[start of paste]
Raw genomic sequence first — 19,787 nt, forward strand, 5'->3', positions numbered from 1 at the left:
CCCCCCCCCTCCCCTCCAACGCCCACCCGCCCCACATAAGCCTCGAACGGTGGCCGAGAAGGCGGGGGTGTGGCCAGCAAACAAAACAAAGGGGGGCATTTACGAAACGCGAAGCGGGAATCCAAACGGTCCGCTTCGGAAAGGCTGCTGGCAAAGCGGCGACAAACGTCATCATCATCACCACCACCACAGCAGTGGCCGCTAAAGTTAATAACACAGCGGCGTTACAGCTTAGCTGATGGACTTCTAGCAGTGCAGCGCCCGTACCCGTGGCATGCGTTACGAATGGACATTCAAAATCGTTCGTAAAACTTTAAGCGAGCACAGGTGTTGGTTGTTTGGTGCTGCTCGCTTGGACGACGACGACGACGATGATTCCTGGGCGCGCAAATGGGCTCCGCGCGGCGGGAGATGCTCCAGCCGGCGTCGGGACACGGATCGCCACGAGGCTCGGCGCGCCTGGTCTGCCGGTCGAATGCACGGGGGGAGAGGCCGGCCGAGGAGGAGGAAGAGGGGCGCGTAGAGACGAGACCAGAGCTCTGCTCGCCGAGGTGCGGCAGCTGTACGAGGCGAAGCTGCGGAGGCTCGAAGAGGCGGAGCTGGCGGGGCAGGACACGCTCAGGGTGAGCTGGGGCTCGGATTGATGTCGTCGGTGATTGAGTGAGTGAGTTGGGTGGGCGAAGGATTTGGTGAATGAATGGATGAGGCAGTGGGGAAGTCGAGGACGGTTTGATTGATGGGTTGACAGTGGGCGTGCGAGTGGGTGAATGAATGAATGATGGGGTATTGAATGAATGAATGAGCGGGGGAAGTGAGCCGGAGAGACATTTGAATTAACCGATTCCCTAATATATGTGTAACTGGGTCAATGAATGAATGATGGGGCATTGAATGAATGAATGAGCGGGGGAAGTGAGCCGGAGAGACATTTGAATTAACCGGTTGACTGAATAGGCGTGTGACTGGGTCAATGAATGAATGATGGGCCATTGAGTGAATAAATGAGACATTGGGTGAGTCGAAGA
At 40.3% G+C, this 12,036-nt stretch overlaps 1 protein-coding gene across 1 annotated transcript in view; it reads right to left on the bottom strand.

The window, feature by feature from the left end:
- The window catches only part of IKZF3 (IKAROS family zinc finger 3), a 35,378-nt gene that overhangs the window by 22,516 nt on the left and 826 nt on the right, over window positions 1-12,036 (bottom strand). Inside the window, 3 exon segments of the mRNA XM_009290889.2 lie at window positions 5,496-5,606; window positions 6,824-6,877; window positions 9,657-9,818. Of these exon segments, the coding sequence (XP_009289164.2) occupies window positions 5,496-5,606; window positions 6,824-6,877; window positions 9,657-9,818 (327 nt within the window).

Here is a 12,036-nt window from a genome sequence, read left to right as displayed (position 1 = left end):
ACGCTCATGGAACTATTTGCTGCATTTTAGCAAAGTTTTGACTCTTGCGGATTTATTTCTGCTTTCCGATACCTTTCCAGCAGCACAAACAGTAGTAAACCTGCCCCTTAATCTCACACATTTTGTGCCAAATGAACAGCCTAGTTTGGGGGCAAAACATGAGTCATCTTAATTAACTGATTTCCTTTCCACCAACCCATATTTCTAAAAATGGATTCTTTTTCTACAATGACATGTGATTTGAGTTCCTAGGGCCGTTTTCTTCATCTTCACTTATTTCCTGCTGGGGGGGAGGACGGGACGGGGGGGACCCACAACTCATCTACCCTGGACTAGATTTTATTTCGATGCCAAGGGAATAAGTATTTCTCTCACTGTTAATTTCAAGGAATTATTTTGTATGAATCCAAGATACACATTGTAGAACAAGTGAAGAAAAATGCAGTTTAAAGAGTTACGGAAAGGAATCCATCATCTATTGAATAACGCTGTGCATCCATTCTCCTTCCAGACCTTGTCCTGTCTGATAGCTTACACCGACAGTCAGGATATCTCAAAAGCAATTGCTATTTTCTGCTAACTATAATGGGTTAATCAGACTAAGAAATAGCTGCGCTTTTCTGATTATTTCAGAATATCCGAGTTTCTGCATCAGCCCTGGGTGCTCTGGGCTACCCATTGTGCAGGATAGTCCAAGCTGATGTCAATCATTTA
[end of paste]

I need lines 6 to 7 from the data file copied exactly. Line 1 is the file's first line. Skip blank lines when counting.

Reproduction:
Here is a 12,036-nt window from a genome sequence, read left to right as displayed (position 1 = left end):
ACGCTCATGGAACTATTTGCTGCATTTTAGCAAAGTTTTGACTCTTGCGGATTTATTTCTGCTTTCCGATACCTTTCCAGCAGCACAAACAGTAGTAAACCTGCCCCTTAATCTCACACATTTTGTGCCAAATGAACAGCCTAGTTTGGGGGCAAAACATGAGTCATCTTAATTAACTGATTTCCTTTCCACCAACCCATATTTCTAAAAATGGATTCTTTTTCTACAATGACATGTGATTTGAGTTCCTAGGGCCGTTTTCTTCATCTTCACTTATTTCCTGCTGGGGGGGAGGACGGGACGGGGGGGACCCACAACTCATCTACCCTGGACTAGATTTTATTTCGATGCCAAGGGAATAAGTATTTCTCTCACTGTTAATTTCAAGGAATTATTTTGTATGAATCCAAGATACACATTGTAGAACAAGTGAAGAAAAATGCAGTTTAAAGAGTTACGGAAAGGAATCCATCATCTATTGAATAACGCTGTGCATCCATTCTCCTTCCAGACCTTGTCCTGTCTGATAGCTTACACCGACAGTCAGGATATCTCAAAAGCAATTGCTATTTTCTGCTAACTATAATGGGTTAATCAGACTAAGAAATAGCTGCGCTTTTCTGATTATTTCAGAATATCCGAGTTTCTGCATCAGCCCTGGGTGCTCTGGGCTACCCATTGTGCAGGATAGTCCAAGCTGATGTCAATCATTTA